Since the United Nations’ 2005 conference, when Kofi Annan invited the largest institutional investors to help develop the Principles of Responsible Investment, environmental, social and corporate governance (ESG) issues have been on the rise. The assets managed by those signed up to this framework are now estimated at more than $70 Trillion, thus the expectation on employers to ensure their funds are invested responsibly is increasing.
ESG covers a range of factors that are driving employers to think differently about how they respond to issues they may not have had to respond to at all before. Some issues that are well known and receive widespread publicity are factors such as the gender pay gap, diversity and inclusion. These issues, and more importantly how companies respond and handle these factors, are becoming more and more important for people when it comes to investing in, or working for, a company. People now want to know that they are working for and investing in organisations that share similar values to them.
These social elements can pose new challenges for employers when it comes to handling the social issues of their people. Companies now need to understand their employee and investor demographic and aim to meet the needs of them. This includes investing in funds that have social values that are similar to their organisations.
The awareness that investors who integrate ESG risks can improve their returns is now rapidly spreading across capital markets worldwide. Pension funds and insurers have now begun to exclusively award new investment mandates to asset managers with transparent, informative ESG capabilities.
How social issues are affecting investment decisions
In pension funds and investing, the social issues that are higher on the agenda are, of course, those that are perceived to have more financial relevance, in particular climate change.
Climate change is the biggest issue for many people, with parties as diverse as climate action groups and governments, driving individuals and companies to focus on climate challenges. As well as climate change now being a present issue that has huge significance, it also poses multi-billion pound economic consequences, meaning companies and investment funds are taking this extremely seriously. With the rise of technology, transparency in how businesses operate and access for all to information through media sources, individuals from asset managers to the man on the street have more knowledge about key issues affecting the world they live in, thus a key interest in what exactly their money is being invested in.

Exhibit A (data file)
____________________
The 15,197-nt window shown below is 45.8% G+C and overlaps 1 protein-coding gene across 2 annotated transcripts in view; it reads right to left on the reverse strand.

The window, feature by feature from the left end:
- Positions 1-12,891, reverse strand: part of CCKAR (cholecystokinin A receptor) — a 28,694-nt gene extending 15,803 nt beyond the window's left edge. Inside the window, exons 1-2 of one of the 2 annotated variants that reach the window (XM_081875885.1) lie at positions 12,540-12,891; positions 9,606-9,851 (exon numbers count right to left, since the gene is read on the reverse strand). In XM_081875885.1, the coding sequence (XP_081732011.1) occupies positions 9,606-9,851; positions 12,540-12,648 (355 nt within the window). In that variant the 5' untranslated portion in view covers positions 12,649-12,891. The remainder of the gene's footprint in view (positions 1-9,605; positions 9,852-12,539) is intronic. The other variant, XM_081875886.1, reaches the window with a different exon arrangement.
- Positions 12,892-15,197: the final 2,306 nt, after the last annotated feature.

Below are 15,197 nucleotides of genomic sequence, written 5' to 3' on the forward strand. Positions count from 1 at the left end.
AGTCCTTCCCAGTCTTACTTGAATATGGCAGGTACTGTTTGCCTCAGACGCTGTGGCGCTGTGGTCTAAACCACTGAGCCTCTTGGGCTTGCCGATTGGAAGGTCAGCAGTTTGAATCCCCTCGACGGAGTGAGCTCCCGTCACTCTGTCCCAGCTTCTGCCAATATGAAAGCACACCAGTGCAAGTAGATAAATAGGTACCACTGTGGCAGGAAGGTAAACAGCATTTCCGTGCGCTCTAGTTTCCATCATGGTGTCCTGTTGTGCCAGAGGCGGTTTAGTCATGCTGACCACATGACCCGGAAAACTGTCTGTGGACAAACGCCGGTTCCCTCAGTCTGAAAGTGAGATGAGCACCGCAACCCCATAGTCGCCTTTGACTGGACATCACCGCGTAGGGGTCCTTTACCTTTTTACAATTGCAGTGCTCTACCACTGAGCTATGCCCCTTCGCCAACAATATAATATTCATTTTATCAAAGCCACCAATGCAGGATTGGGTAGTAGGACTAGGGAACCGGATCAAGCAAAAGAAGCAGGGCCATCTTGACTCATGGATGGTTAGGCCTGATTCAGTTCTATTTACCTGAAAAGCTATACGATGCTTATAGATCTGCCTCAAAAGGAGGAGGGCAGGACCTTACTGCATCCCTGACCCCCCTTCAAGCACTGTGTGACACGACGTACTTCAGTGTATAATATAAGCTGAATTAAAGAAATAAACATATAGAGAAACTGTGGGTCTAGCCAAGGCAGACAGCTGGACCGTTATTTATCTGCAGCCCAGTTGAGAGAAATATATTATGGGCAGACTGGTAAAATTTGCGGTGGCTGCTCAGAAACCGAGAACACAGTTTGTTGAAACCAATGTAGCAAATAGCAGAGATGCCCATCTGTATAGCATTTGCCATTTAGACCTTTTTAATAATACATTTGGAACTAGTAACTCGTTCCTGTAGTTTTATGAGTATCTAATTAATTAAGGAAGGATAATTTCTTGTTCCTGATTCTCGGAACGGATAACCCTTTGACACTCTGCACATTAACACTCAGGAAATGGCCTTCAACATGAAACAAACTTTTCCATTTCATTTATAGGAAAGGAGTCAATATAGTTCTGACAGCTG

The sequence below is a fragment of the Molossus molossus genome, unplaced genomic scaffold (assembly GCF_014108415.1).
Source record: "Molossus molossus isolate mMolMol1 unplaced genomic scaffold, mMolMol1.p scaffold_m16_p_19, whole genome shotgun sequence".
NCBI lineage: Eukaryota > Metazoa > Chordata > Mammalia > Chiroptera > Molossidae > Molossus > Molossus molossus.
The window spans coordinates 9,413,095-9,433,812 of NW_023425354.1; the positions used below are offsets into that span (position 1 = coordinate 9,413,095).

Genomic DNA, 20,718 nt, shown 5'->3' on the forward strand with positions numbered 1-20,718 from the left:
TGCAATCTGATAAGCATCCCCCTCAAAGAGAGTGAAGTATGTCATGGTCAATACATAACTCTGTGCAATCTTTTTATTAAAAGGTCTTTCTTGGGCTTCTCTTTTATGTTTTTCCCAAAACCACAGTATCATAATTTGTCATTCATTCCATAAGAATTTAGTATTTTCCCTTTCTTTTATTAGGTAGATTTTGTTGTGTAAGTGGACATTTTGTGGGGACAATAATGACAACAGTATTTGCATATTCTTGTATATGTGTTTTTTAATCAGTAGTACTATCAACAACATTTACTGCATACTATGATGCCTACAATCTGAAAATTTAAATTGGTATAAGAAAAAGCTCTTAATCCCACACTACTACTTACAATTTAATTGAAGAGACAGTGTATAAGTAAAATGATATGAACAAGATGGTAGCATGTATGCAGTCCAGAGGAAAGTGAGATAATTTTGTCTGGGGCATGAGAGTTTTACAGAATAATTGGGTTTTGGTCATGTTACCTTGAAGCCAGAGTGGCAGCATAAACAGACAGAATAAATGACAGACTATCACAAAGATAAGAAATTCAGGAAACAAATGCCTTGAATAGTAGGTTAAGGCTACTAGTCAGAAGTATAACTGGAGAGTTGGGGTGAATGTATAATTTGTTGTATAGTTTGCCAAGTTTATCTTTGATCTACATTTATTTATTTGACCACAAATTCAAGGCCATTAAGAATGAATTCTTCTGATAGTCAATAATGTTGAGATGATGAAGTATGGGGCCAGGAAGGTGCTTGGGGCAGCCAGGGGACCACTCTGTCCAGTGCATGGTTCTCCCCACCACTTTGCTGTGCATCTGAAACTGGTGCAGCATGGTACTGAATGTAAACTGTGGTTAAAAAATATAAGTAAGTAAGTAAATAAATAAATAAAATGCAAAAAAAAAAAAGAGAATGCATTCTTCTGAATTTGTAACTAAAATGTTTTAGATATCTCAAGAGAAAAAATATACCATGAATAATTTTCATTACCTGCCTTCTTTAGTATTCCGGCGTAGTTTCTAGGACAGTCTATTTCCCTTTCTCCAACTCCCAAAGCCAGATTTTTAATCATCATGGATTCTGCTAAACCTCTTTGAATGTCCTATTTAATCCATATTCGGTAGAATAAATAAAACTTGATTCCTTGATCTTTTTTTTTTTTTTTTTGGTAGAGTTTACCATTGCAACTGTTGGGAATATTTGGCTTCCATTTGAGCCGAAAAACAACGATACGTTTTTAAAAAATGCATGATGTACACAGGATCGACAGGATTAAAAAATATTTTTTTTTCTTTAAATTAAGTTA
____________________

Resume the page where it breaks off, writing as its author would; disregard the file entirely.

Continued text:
(Source: Natixis Global Asset Management)
As well as pressure from legislation and the growing view that good ESG policies can offer improved returns, ESG is becoming a key consideration for organisations and pension providers as it is evident this is important to the people investing into the funds. A survey of more than 6,000 people conducted by the Department for International Development (DFID) found that, 68% of UK savers want their investments to be driven by ESG considerations. The study also found that 57% of the respondents were interested in further understanding the impact their pension savings have on people and the planet. In an environment where individual investors can be hard to engage, this level of interest should not be ignored.
Over the coming years, it is highly likely that these factors will become a larger responsibility on scheme sponsors to ensure that they are investing responsibly, as well as meeting the ESG issues their own stakeholders expect them to achieve.
Achieving good member outcomes
We all know that pension scheme governance is a good idea, but how do you ensure that your governance arrangements are fit for purpose?
In our guide, we’ll be looking at 4 areas that can help ensure your pension scheme is performing in the best interests of your people, supporting HR objectives and delivering good outcomes for your members.
The 4 key areas we’ll be looking at:
1. Value for money
2. Fund performance
3. Communications strategy
4. Member choices and decisions